Speaking on the restructuring, group managing director/CEO, Mr Phillips Oduoza said the restructuring of UBA Plc into a holding company “will add greater value to shareholders because the bank is no longer just a Nigerian bank, but has transited into a financial services group with bank subsidiaries in 18 African countries and several non-bank businesses.”
He said the value of the shares of the four quoted companies will be much higher than the value of UBA Plc today, as no value is being destroyed.
In the scheme of arrangement document made available to THISDAY, UBA indicated that the rationale for the restructuring was to address the key objectives of the bank, which include, but are not limited to:
• To assist the UBA Group to align its ownership operational structures in line with the CBN's licensing regime;
• Provides an opportunity to optimise the group's business portfolio, eliminating duplications across businesses and at the same time improving overall group coordination;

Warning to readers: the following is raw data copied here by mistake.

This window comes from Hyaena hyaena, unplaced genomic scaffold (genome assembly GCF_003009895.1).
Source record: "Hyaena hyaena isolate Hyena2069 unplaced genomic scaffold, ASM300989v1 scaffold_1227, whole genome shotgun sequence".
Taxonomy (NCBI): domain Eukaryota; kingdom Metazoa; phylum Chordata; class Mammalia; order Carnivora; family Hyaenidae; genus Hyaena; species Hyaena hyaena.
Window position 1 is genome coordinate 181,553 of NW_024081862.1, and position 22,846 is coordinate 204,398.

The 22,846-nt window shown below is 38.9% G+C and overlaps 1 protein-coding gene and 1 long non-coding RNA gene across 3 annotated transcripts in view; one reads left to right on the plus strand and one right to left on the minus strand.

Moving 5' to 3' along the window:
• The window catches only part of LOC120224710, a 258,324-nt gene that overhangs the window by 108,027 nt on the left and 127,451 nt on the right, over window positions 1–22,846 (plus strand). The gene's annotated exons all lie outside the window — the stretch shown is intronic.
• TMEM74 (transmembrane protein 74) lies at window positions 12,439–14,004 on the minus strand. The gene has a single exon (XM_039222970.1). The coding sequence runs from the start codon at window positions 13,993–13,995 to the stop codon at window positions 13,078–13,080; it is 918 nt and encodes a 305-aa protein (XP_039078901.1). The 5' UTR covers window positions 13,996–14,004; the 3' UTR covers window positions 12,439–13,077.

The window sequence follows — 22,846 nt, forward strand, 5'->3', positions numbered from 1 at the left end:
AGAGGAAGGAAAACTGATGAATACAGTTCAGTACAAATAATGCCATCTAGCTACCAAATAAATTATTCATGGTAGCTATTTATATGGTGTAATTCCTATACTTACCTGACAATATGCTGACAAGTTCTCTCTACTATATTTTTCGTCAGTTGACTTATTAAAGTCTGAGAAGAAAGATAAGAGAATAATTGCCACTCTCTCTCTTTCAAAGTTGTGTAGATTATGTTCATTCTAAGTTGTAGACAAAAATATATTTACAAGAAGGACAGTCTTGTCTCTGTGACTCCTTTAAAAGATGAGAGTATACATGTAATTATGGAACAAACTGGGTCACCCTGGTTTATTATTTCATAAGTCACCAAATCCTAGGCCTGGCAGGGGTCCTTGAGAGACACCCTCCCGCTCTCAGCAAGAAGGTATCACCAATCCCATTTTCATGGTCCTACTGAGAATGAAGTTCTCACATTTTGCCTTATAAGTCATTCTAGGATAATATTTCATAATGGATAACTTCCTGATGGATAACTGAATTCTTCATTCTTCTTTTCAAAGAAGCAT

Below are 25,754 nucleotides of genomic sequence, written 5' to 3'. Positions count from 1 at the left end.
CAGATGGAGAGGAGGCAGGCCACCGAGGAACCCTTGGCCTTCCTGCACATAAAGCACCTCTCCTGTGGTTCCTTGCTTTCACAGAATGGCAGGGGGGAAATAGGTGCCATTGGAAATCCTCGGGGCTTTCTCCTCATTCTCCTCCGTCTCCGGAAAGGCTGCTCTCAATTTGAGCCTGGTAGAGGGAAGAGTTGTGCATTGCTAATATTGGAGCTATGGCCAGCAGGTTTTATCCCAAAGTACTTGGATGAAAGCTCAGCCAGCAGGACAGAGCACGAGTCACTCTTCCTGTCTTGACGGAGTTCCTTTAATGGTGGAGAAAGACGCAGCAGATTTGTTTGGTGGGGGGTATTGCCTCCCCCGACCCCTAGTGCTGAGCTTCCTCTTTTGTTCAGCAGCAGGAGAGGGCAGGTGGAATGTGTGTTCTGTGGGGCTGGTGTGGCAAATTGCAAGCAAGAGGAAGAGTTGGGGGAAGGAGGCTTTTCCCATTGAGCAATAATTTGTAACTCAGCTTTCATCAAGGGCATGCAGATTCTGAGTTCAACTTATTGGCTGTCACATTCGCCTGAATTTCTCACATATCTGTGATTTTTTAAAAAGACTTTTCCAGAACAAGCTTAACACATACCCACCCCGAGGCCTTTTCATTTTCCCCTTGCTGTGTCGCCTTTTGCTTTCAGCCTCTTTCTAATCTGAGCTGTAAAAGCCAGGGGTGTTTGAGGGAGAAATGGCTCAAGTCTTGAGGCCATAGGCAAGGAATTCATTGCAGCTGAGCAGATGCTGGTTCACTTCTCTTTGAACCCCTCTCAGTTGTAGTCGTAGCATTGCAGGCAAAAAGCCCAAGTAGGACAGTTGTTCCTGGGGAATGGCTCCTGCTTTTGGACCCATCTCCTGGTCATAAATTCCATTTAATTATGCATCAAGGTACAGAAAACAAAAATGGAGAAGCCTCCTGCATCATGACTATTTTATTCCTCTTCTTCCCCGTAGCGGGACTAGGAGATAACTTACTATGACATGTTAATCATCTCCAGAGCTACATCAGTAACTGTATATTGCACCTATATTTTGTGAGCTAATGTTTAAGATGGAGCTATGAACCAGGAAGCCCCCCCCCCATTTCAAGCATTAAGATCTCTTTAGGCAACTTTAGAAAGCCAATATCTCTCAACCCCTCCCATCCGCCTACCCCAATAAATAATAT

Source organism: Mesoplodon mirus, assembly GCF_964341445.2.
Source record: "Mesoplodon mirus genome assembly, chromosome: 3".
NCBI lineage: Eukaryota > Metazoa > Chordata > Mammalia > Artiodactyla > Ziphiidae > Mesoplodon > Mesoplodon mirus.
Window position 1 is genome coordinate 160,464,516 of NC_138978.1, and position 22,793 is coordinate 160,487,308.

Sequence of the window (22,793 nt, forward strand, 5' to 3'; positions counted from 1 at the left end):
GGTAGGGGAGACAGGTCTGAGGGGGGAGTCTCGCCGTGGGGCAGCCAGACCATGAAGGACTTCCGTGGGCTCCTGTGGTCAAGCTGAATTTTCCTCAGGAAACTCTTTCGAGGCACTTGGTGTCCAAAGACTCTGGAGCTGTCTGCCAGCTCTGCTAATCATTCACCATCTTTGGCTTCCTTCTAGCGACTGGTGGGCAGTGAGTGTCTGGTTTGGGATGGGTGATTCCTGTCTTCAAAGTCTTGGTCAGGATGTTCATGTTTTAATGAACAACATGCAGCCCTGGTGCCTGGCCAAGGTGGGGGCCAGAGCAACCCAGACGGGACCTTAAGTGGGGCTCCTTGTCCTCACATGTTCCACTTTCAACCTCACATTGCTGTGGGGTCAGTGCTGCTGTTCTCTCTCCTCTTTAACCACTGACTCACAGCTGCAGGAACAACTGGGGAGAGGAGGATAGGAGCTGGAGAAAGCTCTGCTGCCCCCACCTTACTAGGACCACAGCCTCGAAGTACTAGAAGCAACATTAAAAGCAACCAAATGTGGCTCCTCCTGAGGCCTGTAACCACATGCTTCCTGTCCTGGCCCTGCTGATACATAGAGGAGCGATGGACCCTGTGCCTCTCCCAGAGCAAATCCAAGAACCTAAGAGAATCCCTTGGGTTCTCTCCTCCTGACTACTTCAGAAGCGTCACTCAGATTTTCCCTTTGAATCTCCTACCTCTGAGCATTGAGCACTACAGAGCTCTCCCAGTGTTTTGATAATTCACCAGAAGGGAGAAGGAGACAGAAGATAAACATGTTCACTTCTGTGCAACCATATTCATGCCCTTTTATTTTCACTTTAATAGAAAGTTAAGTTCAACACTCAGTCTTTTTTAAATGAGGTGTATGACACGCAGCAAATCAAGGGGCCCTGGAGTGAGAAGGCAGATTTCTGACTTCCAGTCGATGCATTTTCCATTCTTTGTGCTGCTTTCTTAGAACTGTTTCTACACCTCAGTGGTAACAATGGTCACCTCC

• Separated entities will be able to attract new capital targeted at the specific opportunities and strategic requirements of the respective businesses;
• Post-restructure entities will likely reveal an unlocking of value as investors will gain a deeper understanding of component sub-businesses of the UBA Group and will be better to ascribe vales that match the earnings and growth profiles of the companies;
• Restructuring will lead to further shareholder value maximisation in respect of the spun-off entities, as these entities will, post-scheme, be able to compete and grow their businesses from the efficient utilisation of their assets independent of the bank.
Also, the document showed that existing companies under UBA Plc that will be wound up include UBA Retail Financial Services, which will be subsumed under UBA Plc ownership; UBA Microfinance Bank Limited, which will remain under UBA Plc ownership; UBA Private Equity Limited, will remain under UBA Plc ownership; UBA Asset Management, which has transferred its shares to UBA Services (to be wound up) into UBA Capital Holdings Limited.
On the issue of multiple taxation which has remained unresolved for banks transiting into the holdco structure, Nnorom explained that UBA, in conjunction with other banks undergoing the same process, had met with the Financial Services Regulatory Committee and Federal Inland Revenue Service.